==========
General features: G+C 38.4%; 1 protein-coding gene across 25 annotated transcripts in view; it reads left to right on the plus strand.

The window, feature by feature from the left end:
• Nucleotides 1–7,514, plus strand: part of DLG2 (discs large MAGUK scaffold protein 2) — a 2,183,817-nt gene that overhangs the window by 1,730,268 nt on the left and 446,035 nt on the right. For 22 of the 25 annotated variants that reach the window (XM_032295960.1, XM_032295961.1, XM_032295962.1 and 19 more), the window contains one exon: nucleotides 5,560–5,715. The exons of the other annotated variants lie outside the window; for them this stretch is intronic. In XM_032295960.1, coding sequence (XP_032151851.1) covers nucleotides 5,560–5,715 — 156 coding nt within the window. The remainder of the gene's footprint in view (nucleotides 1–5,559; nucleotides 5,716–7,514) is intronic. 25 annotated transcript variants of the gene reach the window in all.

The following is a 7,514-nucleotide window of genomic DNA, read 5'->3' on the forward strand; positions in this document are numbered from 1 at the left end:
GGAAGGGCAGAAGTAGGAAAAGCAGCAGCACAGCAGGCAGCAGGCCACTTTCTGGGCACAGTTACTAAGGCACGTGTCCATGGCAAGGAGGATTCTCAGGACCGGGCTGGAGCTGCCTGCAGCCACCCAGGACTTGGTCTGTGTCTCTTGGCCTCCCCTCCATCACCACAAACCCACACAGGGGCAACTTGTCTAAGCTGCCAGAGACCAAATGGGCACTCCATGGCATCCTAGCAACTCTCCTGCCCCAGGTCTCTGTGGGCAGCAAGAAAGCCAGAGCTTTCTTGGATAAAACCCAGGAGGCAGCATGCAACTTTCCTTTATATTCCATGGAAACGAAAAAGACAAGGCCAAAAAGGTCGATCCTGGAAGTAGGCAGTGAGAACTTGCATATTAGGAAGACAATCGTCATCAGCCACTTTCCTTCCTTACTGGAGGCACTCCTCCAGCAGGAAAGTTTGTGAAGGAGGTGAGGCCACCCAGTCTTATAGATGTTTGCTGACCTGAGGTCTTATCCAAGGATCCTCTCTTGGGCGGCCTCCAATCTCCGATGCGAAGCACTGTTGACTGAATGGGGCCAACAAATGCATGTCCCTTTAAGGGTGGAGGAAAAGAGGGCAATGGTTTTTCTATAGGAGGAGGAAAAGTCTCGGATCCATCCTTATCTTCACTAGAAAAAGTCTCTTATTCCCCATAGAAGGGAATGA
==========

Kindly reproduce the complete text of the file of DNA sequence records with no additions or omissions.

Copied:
General features: G+C 38.4%; 1 protein-coding gene across 25 annotated transcripts in view; it reads left to right on the plus strand.

The window, feature by feature from the left end:
• Nucleotides 1–7,514, plus strand: part of DLG2 (discs large MAGUK scaffold protein 2) — a 2,183,817-nt gene that overhangs the window by 1,730,268 nt on the left and 446,035 nt on the right. For 22 of the 25 annotated variants that reach the window (XM_032295960.1, XM_032295961.1, XM_032295962.1 and 19 more), the window contains one exon: nucleotides 5,560–5,715. The exons of the other annotated variants lie outside the window; for them this stretch is intronic. In XM_032295960.1, coding sequence (XP_032151851.1) covers nucleotides 5,560–5,715 — 156 coding nt within the window. The remainder of the gene's footprint in view (nucleotides 1–5,559; nucleotides 5,716–7,514) is intronic. 25 annotated transcript variants of the gene reach the window in all.

The following is a 7,514-nucleotide window of genomic DNA, read 5'->3' on the forward strand; positions in this document are numbered from 1 at the left end:
GGAAGGGCAGAAGTAGGAAAAGCAGCAGCACAGCAGGCAGCAGGCCACTTTCTGGGCACAGTTACTAAGGCACGTGTCCATGGCAAGGAGGATTCTCAGGACCGGGCTGGAGCTGCCTGCAGCCACCCAGGACTTGGTCTGTGTCTCTTGGCCTCCCCTCCATCACCACAAACCCACACAGGGGCAACTTGTCTAAGCTGCCAGAGACCAAATGGGCACTCCATGGCATCCTAGCAACTCTCCTGCCCCAGGTCTCTGTGGGCAGCAAGAAAGCCAGAGCTTTCTTGGATAAAACCCAGGAGGCAGCATGCAACTTTCCTTTATATTCCATGGAAACGAAAAAGACAAGGCCAAAAAGGTCGATCCTGGAAGTAGGCAGTGAGAACTTGCATATTAGGAAGACAATCGTCATCAGCCACTTTCCTTCCTTACTGGAGGCACTCCTCCAGCAGGAAAGTTTGTGAAGGAGGTGAGGCCACCCAGTCTTATAGATGTTTGCTGACCTGAGGTCTTATCCAAGGATCCTCTCTTGGGCGGCCTCCAATCTCCGATGCGAAGCACTGTTGACTGAATGGGGCCAACAAATGCATGTCCCTTTAAGGGTGGAGGAAAAGAGGGCAATGGTTTTTCTATAGGAGGAGGAAAAGTCTCGGATCCATCCTTATCTTCACTAGAAAAAGTCTCTTATTCCCCATAGAAGGGAATGA